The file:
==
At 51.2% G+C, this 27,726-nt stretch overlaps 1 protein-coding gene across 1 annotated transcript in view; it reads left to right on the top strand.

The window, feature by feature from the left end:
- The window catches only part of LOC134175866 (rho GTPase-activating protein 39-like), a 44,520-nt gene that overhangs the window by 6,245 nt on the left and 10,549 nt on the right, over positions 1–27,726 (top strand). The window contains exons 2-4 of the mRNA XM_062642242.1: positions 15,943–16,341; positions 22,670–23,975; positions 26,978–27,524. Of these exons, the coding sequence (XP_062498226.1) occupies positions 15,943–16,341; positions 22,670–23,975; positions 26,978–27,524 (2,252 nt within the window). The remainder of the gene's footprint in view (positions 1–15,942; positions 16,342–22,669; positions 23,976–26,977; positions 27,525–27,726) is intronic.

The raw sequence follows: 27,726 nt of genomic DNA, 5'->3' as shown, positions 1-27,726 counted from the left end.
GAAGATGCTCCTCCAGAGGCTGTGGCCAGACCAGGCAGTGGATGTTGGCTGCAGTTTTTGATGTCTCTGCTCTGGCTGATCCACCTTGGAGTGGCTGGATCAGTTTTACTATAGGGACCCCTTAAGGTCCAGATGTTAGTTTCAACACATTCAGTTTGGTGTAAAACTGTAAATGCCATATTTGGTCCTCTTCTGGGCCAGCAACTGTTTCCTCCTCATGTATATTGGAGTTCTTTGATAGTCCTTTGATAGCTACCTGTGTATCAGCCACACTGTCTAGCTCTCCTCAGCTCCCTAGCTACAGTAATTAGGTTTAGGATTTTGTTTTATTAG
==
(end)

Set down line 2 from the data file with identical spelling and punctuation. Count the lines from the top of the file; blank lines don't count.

The window, feature by feature from the left end: